It is a whole. In the economic and financial sphere, it means good tax revenues, which are the result of a positive circle. When the economy is functioning and SMEs are making money, companies must pay taxes so that the state can use this tax revenue to invest in public services and, as a priority, in education and health.
If wealth does not circulate and fund public services, sustainable development is impossible. Taxes must be paid by all those who can afford them. Without it, there is no common good.
Emmanuel Macron has proposed reforms of the CFA Franc. This is a historic development.
In Africa, a certain hostility is being expressed against France, for example with regard to the CFA franc. How do you explain this issue?
The CFA franc is a major issue. The President of the Republic has listened to the criticism and has proposed reforms, which the African states concerned have taken up.
In particular, we decided to put an end to the obligation for the CFA zone states in West Africa to centralise their foreign exchange reserves in the French Treasury.
We also withdrew French representatives from the governance bodies of the zone, while retaining two elements of stability: the fixed parity with the Euro and the guarantee of unlimited convertibility.
Everything that brought independence and freedom has been implemented; everything that provided security has been preserved. This is a historic development.
Corruption, spiralling population growth, a growing public sector… Which of these ills is Africa’s first priority?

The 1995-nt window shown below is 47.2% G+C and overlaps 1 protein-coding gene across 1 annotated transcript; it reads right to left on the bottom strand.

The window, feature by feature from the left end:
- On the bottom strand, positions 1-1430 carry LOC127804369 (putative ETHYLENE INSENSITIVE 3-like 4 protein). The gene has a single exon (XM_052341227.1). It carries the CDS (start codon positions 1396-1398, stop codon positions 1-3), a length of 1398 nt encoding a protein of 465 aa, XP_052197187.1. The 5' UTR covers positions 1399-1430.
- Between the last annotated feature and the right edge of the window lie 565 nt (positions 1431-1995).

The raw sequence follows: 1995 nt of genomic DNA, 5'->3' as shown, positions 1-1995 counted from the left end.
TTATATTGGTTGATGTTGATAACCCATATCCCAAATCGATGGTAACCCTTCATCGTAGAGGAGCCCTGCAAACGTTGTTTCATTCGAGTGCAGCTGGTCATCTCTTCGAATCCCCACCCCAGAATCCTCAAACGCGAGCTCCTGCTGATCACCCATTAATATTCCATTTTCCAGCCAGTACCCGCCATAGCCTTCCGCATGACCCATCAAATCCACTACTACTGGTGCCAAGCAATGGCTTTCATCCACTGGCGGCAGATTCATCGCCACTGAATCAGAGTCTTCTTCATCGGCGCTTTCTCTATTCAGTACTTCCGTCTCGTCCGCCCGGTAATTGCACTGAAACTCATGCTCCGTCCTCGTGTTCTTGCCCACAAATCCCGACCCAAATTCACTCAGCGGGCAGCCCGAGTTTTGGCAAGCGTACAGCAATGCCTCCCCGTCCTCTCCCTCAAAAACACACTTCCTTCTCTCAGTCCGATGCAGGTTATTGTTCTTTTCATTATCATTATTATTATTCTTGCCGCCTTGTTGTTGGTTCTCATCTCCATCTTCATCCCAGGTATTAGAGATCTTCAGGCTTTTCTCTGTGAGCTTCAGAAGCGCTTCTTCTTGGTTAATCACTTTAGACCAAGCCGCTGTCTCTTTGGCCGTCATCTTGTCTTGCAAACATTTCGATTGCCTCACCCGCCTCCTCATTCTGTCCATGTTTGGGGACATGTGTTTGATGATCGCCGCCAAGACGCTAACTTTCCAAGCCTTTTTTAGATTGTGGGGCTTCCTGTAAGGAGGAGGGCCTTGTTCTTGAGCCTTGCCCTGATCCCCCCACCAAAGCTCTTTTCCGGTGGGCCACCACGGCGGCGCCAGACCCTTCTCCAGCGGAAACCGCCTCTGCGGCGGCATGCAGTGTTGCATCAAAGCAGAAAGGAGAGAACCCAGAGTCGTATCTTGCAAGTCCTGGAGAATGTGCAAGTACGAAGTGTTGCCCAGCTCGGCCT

For me, Africa is neither uniform nor homogeneous. Each state has its own specificities, culture, strengths and difficulties. Security is an indispensable prerequisite. Without it, there can be no economic development. The Malian authorities, with whom we had many discussions, told us how much the fight against terrorism represented a high cost for their national budget.
The commitment of African states to security is therefore essential. France and other European countries are making a decisive contribution.
Free trade as the only global trade rule is an outdated concept.
On the other hand, too large a public sector does not guarantee efficiency. Hence our commitment to SMEs, entrepreneurs and start-ups. Finally, as I said, long-term development requires a sound, transparent and efficient tax system.
Europe has imposed free trade on Africa. Shouldn’t Africa be able to protect its fragile production before facing competition?
This issue goes beyond Africa. The health crisis confirmed the industrial vulnerability of certain states, particularly in Europe, and we are therefore seeing a movement towards relocation.
However, we must be aware that it is also trade that creates value. States must find a balance between, on the one hand, the protection of their technologies, their know-how or their fledgling companies and, on the other hand, the confrontation with the international market, which also creates value and makes it possible to guarantee the prosperity of the populations.
Free trade as the only trade rule and the only future for the planet is an outdated concept. Protectionism does not offer any more prospects. A balance must be found between these two extremes.
Which African countries are you planning to visit in the near future?
After Côte d’Ivoire [which he visited on 29 and 30 April, after this interview was conducted], I would like to go to Senegal and Egypt.